New answers tagged

1

The change of variable $a\,t=s$ changes the integral into $$\int_{a\gamma_0}^\infty \frac{1}{s}e^{-s}\,ds = \Gamma(0,a\,\gamma_0),$$ where $\Gamma(z,s)$ is the incomplete $\gamma$ function. To solve the equation $\Gamma(0,z)=12.1$ you can use Wolfram's function FindRoot. $z$ is of the order of $10^{-6}$, which makes computations a little bit shaky. The ...


1

With your unusual notation (normally the Legendre polynomals are denoted with $P_n$ and $P_n^{(\alpha, \beta)}$ are the Jacobi polynomials), you have (see http://dlmf.nist.gov/18.7.E9 or Abramowitz/Stegun 22.5.35) $$L_n(x) = J_n^{(0,0)}(x)$$ Use the recurrence relations for Jacobi polynomials (http://dlmf.nist.gov/18.9.E5 or A/S 22.7.18 and 22.7.19) ...


1

In mathematics, the Gaussian or ordinary hypergeometric function 2F1(a,b;c;z) is a special function represented by the hypergeometric series, that includes many other special functions as specific or limiting cases. It is a solution of a second-order linear ordinary differential equation (ODE). Every second-order linear ODE with three regular ...


1

This is probably the hypergeometric function.


2

There is a closed form of this integral: $$\int_0^{\pi/2} (\log \sin x)^n\text{ d}x=\frac{1}{2^{n+1}}B^{(n)}\left(\frac{1}{2},\frac{1}{2}\right)$$


0

This is by no means an answer, but just too long to fit in a comment. Integration by parts yields a sort-of-interesting result. If I am doing this correctly, then you get that: $LG_3 = [\int^1_0(\ln(\Gamma(x)))dx]·[(\ln(\Gamma(x)))]^1_0-2·\int_0^1[(\ln(\Gamma(x)))·(\frac{d}{dx}(\ln(\Gamma(x))))·(∫(\ln(\Gamma(x))dx)]dx$ Inside the integral on the right is ...


1

Assuming you mean the version defined by Landau, namely $$\xi(s) = \frac{1}{2}s(s-1)\pi^{-s/2}\Gamma\left(\frac{s}{2}\right)\zeta\left(s\right)$$ then any computer algebra system will be able to do this for you. For example, in Maple, xi := s -> s/2*(s-1)*Pi^(-s/2)*GAMMA(s/2)*Zeta(s): nth := proc(n) limit(diff(xi(s),s$n),s=0) end will give you what ...


8

\begin{align}\int_0^{1} \frac{\arcsin^2 x^2}{\sqrt{1-x^2}}\,dx &= \frac{1}{2}\int_0^{1} \frac{\arcsin^2 x}{\sqrt{x}\sqrt{1-x}}\,dx \tag{1}\\&= \frac{1}{2}\int_0^{\pi/2} \frac{\theta^2\cos \theta}{\sqrt{\sin \theta - \sin^2 \theta}}\,d\theta \tag{2}\\&= \frac{1}{\sqrt{2}}\int_0^{\pi/2} \frac{\left(\frac{\pi}{2} - \theta\right)^2\cos ...


2

We have: $$ \arcsin^2(z^2)=\sum_{n\geq 0}\frac{2^{2n+1} n!^2}{(2n+2)!}z^{4n+4} \tag{1}$$ hence: $$ I = \frac{\pi}{4}\sum_{n\geq 0}\frac{n!^2 (4n+3)!}{2^{2n+1}(2n+2)!^2 (2n+1)!}=\frac{3\pi}{16}\cdot\phantom{}_5 F_4\left(1,1,1,\frac{5}{4},\frac{7}{4};\frac{3}{2},\frac{3}{2},2,2;1\right).\tag{2} $$


2

Hint The number of elements of length $k$ is $3^k$, so the number of elements of length $\leq k$ is $$3 + 3^2 + \cdots 3^k = \frac{3}{2} (3^k - 1) .$$ Thus, the $n$th element in the sequence $A, B, C, AA, AB, \ldots$ has length $k$ iff $$\tfrac{3}{2} (3^{k - 1} - 1) < n \leq \tfrac{3}{2}(3^k - 1) .$$


2

Let $\chi_{\Bbb Q}(x):=1 $ if $x \in \Bbb Q$ and $0$ otherwise.


0

I've just found a physical problem (in classical mechanics) involving the trajectory of a particle in which I had to take the inverse of $E(\phi,k)$, the incomplete elliptic integral of the 2nd kind. For the elliptic integral of the 1st kind $F(x,k)$ this is an easy task beacuse the Jacobi elliptic function $sn(x,k)$ (or JacobiSN(x,k) in mathematical ...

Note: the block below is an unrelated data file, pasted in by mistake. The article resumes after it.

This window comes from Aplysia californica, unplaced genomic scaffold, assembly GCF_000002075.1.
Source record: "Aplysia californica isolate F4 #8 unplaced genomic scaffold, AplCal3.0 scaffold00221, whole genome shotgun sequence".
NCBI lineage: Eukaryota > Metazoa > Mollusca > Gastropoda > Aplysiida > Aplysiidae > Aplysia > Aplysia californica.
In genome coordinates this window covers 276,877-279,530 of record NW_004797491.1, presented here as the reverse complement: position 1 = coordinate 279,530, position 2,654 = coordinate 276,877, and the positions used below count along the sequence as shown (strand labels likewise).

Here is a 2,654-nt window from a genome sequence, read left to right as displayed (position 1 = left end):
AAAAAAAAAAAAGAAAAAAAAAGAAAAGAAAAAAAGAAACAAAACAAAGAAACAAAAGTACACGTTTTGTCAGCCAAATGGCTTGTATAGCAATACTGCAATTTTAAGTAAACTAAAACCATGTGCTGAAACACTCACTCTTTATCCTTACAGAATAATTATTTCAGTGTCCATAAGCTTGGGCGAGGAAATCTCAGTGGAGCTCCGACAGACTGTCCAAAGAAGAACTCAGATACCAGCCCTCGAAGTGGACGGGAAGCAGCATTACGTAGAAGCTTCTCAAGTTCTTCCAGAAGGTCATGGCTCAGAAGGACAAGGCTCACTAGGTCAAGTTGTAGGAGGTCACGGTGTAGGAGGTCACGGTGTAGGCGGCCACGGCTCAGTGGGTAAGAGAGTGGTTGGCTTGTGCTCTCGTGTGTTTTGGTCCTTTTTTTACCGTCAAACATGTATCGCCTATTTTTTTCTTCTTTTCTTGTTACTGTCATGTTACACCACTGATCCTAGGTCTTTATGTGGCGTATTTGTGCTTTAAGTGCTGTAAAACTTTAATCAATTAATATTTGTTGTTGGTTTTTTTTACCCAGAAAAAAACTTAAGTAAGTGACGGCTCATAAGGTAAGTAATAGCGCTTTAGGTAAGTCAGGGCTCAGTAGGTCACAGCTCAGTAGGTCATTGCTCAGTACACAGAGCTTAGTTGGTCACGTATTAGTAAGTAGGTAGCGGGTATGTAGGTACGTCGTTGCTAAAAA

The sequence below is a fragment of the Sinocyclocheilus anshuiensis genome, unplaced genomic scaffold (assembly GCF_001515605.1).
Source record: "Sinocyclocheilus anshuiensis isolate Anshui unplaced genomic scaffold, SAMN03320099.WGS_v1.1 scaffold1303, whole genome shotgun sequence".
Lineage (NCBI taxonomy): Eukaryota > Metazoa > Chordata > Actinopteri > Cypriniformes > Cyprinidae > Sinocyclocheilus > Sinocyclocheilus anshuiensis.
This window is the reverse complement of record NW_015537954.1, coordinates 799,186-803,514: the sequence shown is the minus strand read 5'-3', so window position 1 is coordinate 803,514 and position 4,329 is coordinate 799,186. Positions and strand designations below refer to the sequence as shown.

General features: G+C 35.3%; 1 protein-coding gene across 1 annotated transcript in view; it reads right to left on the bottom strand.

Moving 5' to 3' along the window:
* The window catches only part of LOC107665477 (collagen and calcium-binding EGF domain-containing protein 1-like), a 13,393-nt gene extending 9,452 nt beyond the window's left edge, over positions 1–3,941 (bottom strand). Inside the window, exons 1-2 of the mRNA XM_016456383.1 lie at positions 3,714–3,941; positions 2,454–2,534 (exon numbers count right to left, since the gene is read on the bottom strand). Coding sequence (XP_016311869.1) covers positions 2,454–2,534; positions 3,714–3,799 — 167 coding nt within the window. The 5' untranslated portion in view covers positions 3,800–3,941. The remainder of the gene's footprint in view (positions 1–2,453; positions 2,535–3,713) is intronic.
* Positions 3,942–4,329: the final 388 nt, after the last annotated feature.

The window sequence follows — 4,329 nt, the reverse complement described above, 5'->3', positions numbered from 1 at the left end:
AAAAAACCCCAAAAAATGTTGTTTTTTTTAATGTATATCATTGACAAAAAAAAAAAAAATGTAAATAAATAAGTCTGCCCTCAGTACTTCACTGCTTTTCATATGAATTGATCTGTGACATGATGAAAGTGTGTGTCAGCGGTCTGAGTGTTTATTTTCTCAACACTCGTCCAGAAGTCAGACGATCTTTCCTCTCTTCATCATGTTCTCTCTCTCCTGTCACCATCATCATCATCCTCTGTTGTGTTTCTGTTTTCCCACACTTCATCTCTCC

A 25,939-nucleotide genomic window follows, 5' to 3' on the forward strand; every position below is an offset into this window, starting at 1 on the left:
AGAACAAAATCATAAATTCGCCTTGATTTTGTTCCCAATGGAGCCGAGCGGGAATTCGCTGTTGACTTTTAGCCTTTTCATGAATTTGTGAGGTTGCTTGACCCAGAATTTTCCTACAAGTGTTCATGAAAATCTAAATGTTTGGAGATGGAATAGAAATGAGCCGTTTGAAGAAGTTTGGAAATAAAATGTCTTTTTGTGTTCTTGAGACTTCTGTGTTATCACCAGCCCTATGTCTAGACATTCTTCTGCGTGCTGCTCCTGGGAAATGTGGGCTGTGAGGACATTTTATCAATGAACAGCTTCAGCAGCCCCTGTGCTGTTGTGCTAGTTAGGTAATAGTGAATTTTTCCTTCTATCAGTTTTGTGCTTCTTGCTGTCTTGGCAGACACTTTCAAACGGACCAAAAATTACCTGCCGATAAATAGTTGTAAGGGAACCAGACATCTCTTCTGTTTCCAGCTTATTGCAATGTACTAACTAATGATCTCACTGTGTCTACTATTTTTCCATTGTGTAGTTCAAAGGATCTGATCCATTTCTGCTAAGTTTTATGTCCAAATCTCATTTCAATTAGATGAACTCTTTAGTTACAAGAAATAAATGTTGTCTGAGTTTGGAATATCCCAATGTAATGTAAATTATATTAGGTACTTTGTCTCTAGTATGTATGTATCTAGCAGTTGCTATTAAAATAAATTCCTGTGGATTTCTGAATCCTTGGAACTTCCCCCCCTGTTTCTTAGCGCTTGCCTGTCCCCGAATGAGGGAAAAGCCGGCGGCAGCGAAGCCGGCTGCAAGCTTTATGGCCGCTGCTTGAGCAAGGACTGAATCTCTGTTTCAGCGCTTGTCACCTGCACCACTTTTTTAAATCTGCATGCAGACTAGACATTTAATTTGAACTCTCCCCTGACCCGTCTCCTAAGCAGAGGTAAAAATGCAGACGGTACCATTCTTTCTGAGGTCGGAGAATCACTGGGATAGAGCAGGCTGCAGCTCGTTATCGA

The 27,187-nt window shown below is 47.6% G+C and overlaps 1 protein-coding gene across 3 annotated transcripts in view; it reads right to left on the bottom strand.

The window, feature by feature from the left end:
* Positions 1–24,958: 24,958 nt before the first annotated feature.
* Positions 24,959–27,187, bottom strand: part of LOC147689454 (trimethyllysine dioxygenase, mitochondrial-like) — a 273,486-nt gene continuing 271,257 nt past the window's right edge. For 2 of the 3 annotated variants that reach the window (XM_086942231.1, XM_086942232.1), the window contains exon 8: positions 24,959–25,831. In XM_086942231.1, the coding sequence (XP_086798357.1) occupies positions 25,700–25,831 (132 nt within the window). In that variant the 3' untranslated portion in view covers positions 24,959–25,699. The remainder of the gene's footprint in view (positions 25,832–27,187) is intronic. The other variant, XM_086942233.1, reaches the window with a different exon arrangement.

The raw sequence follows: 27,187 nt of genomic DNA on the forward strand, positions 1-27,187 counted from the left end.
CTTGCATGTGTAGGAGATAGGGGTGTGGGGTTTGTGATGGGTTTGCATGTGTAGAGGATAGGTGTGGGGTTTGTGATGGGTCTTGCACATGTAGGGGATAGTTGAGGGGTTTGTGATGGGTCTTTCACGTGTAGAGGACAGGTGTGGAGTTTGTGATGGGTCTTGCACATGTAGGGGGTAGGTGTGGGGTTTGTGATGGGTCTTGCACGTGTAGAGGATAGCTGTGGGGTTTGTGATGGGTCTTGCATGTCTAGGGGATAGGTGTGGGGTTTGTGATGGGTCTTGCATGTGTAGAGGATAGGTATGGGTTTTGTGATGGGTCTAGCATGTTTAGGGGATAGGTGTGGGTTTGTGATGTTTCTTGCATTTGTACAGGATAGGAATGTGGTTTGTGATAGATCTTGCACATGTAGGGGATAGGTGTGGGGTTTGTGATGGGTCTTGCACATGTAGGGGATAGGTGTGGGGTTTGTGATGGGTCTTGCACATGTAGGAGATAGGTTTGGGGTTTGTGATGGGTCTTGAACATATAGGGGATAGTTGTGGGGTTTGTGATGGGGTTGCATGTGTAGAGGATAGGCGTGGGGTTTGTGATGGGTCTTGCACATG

0

The second half of Whittaker and Watson's A Course of Modern Analysis is devoted to special functions.


1

IMO this is not your problem, but the sign of the $l(l+1)$ term is positive in (a) but negative in (b). You can split and re-combine the sums with index shift because the $n(n-1)$ term is zero for $n=0,1.\;$ Here my manipulations $$\sum_0^\infty \Big( n(n-1)a_nx^{n-2} - n(n-1)a_n x^n -2na_nx^n + l(l+1)a_n x^n \Big)=$$ $$\sum_0^\infty n(n-1)a_nx^{n-2} + ...


1

The integral can be written as $$ \frac{1}{\sigma^2}\int_b^\infty dx\ x\ e^{-x^2/2}\int_0^\infty dy\ y e^{-y^2 \left(\frac{1}{2}+\frac{1}{2\sigma^2}\right)}I_0(xy)\ . $$ Now we can use the following formula 6.633.4 of Gradshteyn-Ryzhik $$ \int_0^\infty dy\ y\ e^{-\alpha y^2}I_\nu (\beta y)J_\nu(\gamma ...


1

Solution: \begin{equation} \frac{1}{a_{2}^{b}}\int_{0}^{\infty} x^{n}\, e^{-a_{1}x} \, \gamma(b, a_{2}(-p+x)) \ \mathrm{d}x \end{equation} Use this fact: $\frac{\partial}{\partial x}\, \gamma(a,f(x)) = e^{-f(x)}\, f(x)^{a-1} \, f'(x) \ \mathrm{d}x$ and do integration by parts. \begin{equation*} \begin{aligned} u &= \gamma(b, a_{2}(-p+x)) &&v = ...


1

From $$ \mathrm{B}(x,y)=\frac{\Gamma (x)\Gamma (y)}{\Gamma (x+y)} $$ you get $$ \mathrm{B}(\alpha,r\alpha +1)=\frac{\Gamma (\alpha)\Gamma (r\alpha+1)}{\Gamma ((r+1)\alpha+1)} $$ then use Stirling's formula, as $z \to \infty$, $$ \Gamma(z) = \sqrt{2\pi} z^{z - 1/2} e^{-z} (1 + O(1/z)) $$ to get, as $\alpha \to \infty$, $$ \mathrm{B}(\alpha,r\alpha ...


1

The integral definition of $\gamma(\alpha,X)$ leads to a double integral which can be expressed on closed form :


1

Wolfram alpha gives the result $$\frac{2 y^{a+m+\frac{3}{2}} \, _2F_2\left(a+m+\frac{3}{2},-k+m+\frac{1}{2};a+m+\frac{5}{2},2 m+1;y\right)}{2 a+2 m+3}.$$


1

The only way this can be true for bounded $f$ is when $f \equiv 0$. Letting $a = 0, h = 1$ in (3) gives that $\int_{-\infty}^\infty K(t)dt = \int_{-\infty}^\infty K(-t)dt = M$ for some $M < \infty$. So, making the substitution $u =\frac{a-t}h$, we get: $$\int_{-\infty}^\infty K\left(\frac{a-t}h\right) dt = h\int_{-\infty}^\infty K(u)du = Mh$$ If $f \le ...


3